having longer meetings. – ( laughs )
– That’s what happened. Yeah.So when we filmed
the footage in the wave pool,it looked a bit like
a sound wave in 3D space.And you’ve done experiments
before with vibrations
and frequencyto try and show
what’s happening with the tides and you’ve asked us
to get this stuff here. Yes, this is the Chladni
experiment and uh, that little device
over there is a sign wave signal
generator. And it’s gonna function
like the sun and the moon. The vibrations from
the sun and the moon. And this area here,
this is the ocean. and we’re gonna put some
salt on that and it’s gonna demonstrate
how the salt will dance around
or resonate with the various signals
from the sun and the moon. When scientist look
at tides, it’s really all about
the oceans responding to the vibrations,
or pulses, or beats from the sun
and the moon. So what I’ve got here
is a way to look at that. So go ahead and pour
the salt on there… – Okay.
– …and as you turn
the signal generator on, You wanna do it? Well, you’re the sun
and the moon. – That’s fair.
– Yeah. Jonathan: So as you turn
the signal generator on you’ll start to see patterns
form here. Gav: Why don’t we start
with 60? Oh, I see a bit moving
around the edges. Dan: Gibberin’. – It’s gibbering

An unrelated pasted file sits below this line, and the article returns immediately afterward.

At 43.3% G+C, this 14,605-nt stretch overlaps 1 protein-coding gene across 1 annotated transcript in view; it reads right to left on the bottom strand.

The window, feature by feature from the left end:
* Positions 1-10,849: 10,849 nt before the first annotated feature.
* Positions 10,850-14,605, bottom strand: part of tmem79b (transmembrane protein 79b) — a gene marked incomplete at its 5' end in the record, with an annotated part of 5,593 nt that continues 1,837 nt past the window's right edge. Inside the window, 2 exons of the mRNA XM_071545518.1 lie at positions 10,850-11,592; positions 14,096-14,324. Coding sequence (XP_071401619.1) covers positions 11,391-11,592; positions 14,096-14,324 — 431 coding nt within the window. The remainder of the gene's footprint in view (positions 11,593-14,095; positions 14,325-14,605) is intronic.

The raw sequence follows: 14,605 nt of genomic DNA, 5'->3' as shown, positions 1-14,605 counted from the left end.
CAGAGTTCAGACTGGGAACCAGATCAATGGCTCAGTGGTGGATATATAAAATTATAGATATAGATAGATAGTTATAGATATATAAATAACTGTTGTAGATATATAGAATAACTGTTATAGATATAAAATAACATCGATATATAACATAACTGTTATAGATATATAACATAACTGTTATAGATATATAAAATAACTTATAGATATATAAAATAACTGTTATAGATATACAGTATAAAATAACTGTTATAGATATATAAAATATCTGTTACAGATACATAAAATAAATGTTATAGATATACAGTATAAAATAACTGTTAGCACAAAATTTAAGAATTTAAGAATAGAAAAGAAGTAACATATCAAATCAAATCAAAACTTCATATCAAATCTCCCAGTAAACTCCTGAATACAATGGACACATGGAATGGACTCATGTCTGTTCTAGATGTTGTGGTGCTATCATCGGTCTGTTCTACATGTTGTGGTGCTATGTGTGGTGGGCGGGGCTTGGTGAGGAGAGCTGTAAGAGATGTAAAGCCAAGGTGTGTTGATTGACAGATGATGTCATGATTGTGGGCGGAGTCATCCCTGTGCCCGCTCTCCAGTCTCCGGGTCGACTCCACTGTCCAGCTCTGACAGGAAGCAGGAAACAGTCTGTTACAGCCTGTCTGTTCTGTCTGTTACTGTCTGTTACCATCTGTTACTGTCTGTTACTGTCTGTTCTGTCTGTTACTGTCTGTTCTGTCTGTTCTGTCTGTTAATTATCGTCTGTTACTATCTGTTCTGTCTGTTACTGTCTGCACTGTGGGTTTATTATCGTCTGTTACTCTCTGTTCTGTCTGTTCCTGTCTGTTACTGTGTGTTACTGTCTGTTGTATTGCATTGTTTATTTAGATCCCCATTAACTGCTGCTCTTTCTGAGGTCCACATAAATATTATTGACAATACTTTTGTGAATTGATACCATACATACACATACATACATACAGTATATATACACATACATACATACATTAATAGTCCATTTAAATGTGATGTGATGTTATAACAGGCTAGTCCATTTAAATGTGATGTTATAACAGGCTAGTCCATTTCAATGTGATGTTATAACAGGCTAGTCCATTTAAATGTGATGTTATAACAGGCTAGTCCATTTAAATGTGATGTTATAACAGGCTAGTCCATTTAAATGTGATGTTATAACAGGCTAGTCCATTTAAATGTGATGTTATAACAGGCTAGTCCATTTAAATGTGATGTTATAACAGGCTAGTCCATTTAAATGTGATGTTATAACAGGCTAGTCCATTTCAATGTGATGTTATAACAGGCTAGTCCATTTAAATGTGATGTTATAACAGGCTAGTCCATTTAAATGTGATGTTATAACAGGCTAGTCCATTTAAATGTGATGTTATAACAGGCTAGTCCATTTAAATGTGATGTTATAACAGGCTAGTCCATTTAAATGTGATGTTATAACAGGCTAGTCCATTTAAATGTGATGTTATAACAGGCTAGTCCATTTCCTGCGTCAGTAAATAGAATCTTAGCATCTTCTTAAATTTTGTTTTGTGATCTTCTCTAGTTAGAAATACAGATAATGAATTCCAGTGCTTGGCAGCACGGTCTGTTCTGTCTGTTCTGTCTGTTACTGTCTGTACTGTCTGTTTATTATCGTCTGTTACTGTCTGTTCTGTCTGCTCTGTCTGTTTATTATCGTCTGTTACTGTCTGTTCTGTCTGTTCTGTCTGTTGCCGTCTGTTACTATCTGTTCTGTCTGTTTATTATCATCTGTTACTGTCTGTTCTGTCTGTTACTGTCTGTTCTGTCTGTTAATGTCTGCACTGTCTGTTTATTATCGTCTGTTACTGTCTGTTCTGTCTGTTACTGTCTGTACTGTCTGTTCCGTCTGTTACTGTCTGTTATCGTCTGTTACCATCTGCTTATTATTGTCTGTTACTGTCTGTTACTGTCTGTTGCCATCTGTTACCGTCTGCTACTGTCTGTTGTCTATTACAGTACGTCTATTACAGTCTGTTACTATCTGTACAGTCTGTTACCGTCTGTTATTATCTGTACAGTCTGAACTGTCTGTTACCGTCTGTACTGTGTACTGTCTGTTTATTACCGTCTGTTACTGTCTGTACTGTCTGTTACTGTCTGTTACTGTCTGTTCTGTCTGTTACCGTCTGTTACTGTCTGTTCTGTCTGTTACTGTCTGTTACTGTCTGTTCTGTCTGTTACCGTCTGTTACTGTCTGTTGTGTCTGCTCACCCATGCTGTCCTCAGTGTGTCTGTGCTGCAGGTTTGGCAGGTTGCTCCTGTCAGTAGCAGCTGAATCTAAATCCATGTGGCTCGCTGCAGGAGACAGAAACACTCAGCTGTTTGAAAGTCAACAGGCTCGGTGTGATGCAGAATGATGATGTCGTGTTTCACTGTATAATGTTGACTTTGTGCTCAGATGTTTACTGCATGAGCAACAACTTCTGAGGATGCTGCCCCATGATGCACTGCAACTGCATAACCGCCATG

– I like that. Whoa. – Jonathan: Oh, wow,
– Dan: Oh, wow. That’s cool. Gav: An “X.”
Get more salt on there. Sure, let’s get that
on there. None of that salt
wants to be in the middle, that’s interesting. – Dan: Oh, that’s really weird.
– ( Gav laughs ) Dan: It looks like static
from a TV. Oh, it’s spreading.
Circle’s getting bigger. Do it again. – Oh.
– Gav: Yeah. This made two lines
perfectly. And that’s not
a huge jump, and now that’s two completely
parallel lines. As the frequency alters,
so does the pattern. Which is an indication
of how the patterns and the tide change
with frequencies from the sun and the moon. 78, here we go. – ( grunts )
– Steady on. Oh. I need to put more on, eh? – Oh, it’s making like a–
– Gav: Like a plus sign. All right, go then. I’m gonna run out
of salt here. Oh, quick. – Oh, it’s making a circle.
– It’s a circle. Dan: A bit of acorn